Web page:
GMAT Test Prep: RC-27042313 GMAT Reading Comprehension

Historians of women's labor in the United States at firstlargely disregarded the story of female service workers-women earning wages in occupations such as salesclerk.domestic servant, and office secretary. These historiansfocused instead on factory work, primarily because itseemed so different from traditional, unpaid "women'swork" in the home, and because the underlying economicforces of industrialism were presumed to be gender-blindand hence emancipatory in effect. Unfortunately, emancipation has been less profound than expected, for not evenindustrial wage labor has escaped continued sex segregation in the workplace.To explain this unfinished revolution in the status ofwomen, historians have recently begun to emphasize theway a prevailing definition of femininity often eterminesthe kinds of work allocated to women, even when suchallocation is inappropriate to new conditions. For instance,early textile-mill entrepreneurs, in justifying women'semployment in wage labor, made much of the assumptionthat women were by nature skillful at detailed tasks andpatient in carrying out repetitive chores; the mill ownersthus imported into the new industrial order hoary stereotypes associated with the homemaking activities theypresumed to have been the purview of women. Becausewomen accepted the more unattractive new industrial tasksmore readily than did men, such jobs came to be regardedas female jobs.And employers, who assumed that women's"real" aspirations were for marriage and family life.declined to pay women wages commensurate with those ofmen. Thus many lower-skilled, lower-paid, less secure jobscame to be perceived as "female."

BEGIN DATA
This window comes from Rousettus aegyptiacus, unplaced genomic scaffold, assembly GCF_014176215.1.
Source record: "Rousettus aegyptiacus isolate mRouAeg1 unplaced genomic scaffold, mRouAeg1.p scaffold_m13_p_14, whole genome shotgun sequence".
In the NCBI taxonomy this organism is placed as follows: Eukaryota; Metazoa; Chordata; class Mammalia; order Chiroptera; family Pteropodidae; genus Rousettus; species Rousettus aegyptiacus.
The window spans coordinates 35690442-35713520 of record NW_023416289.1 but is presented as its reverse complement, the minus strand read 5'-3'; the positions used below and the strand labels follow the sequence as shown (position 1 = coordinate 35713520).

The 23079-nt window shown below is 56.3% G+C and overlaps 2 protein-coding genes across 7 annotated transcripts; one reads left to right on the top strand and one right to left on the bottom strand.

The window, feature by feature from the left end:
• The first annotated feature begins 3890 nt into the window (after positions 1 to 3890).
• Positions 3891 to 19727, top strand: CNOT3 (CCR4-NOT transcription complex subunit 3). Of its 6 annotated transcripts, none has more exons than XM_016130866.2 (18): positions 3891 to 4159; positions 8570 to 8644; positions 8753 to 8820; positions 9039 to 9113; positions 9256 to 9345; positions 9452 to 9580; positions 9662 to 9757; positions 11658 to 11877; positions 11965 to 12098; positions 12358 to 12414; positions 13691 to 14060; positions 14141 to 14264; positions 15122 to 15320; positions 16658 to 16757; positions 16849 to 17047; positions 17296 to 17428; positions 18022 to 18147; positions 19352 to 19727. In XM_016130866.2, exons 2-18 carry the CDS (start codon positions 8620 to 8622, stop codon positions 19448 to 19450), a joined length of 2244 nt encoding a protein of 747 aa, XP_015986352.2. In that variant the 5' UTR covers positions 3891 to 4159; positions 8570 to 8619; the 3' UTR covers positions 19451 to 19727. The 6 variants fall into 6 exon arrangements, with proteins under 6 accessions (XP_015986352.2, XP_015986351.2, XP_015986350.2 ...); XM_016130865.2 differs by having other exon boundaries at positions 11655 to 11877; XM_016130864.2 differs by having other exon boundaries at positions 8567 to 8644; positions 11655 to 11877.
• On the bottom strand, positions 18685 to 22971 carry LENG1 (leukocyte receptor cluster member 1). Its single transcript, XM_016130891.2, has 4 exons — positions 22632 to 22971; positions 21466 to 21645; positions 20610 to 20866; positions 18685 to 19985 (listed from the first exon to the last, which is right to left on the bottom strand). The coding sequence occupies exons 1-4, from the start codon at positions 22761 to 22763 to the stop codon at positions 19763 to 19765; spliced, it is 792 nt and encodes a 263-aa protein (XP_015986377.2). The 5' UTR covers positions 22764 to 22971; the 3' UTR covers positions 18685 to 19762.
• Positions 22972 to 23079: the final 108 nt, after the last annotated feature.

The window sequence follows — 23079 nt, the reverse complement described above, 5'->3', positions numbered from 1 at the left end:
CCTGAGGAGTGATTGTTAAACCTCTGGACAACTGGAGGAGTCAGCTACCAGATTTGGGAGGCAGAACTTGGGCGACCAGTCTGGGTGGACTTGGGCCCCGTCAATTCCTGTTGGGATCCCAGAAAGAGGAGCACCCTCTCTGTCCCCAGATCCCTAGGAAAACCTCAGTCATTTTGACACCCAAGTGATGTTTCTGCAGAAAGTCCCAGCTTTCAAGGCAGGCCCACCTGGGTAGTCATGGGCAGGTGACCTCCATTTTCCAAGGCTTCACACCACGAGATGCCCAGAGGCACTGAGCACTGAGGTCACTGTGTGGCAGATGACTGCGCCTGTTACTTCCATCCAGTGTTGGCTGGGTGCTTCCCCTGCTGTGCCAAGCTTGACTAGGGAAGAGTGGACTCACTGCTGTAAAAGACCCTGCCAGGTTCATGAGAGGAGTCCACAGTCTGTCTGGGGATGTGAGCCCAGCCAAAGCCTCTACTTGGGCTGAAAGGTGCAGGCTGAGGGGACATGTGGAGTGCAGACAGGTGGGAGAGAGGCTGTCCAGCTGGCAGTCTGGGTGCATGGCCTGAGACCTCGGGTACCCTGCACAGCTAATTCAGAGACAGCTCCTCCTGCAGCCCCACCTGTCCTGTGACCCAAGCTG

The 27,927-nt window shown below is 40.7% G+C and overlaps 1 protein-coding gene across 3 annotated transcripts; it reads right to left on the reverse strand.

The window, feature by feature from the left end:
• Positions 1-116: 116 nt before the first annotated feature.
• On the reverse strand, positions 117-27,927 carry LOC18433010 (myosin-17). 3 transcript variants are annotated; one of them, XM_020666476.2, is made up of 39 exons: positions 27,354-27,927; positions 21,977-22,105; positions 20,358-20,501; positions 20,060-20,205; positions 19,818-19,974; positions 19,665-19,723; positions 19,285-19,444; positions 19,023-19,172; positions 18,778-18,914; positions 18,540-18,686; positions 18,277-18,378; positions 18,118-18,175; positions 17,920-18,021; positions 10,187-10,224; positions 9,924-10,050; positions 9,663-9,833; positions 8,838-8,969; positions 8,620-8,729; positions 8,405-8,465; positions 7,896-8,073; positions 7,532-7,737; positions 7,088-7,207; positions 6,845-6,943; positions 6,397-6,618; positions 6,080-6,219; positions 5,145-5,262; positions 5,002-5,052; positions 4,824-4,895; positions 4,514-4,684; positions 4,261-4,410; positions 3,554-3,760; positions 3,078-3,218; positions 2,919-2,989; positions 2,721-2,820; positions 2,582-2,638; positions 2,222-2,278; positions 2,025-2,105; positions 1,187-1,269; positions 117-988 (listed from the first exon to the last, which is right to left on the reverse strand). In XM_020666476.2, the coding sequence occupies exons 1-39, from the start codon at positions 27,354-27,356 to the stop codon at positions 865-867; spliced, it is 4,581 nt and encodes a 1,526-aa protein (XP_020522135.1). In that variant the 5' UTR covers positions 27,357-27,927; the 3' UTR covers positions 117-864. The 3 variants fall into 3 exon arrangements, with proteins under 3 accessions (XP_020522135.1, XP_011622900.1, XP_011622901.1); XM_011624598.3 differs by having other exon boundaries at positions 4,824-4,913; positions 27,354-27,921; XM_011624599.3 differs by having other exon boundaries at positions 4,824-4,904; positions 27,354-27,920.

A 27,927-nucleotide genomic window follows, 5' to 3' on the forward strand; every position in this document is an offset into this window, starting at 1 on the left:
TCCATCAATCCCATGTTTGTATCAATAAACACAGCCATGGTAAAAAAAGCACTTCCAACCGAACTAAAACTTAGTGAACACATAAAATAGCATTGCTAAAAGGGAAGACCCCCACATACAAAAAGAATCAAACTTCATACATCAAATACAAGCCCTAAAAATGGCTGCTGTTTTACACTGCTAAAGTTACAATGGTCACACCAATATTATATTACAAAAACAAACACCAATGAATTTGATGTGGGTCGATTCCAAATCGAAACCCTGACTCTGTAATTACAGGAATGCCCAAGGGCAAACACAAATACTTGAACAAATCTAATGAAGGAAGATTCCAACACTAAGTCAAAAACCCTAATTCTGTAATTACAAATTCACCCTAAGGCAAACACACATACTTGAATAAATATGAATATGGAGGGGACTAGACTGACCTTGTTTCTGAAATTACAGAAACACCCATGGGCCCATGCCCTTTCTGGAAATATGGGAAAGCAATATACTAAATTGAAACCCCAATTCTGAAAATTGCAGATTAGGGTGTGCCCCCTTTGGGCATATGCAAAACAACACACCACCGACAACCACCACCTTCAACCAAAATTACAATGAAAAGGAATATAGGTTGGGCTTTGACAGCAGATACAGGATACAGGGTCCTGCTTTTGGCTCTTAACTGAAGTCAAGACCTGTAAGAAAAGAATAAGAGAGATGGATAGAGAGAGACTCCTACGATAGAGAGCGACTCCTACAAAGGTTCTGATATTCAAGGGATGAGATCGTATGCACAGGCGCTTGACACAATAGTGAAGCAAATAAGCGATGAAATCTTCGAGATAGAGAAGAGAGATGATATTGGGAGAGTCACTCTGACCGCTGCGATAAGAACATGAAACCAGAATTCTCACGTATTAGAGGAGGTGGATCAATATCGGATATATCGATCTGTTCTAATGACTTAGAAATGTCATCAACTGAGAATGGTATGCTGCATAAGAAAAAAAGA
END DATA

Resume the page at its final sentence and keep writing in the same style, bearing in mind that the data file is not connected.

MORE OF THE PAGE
More remarkable than the origin has been the persistenceof such sex segregation in twentieth-century industry. Oncean occupation came to be perceived as "female." employersshowed surprisingly little interest in changing that percep-tion, even when higher profits beckoned. And despite theurgent need of the United States during the Second World Warto mobilize its human resources fully, job segregation by sexcharacterized even the most importantwar industries. Moreover, once the war ended, employersquickly returned to men most of the "male" jobs thatwomen had been permitted to master.
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According to the passage, job segregation by sex in the United States was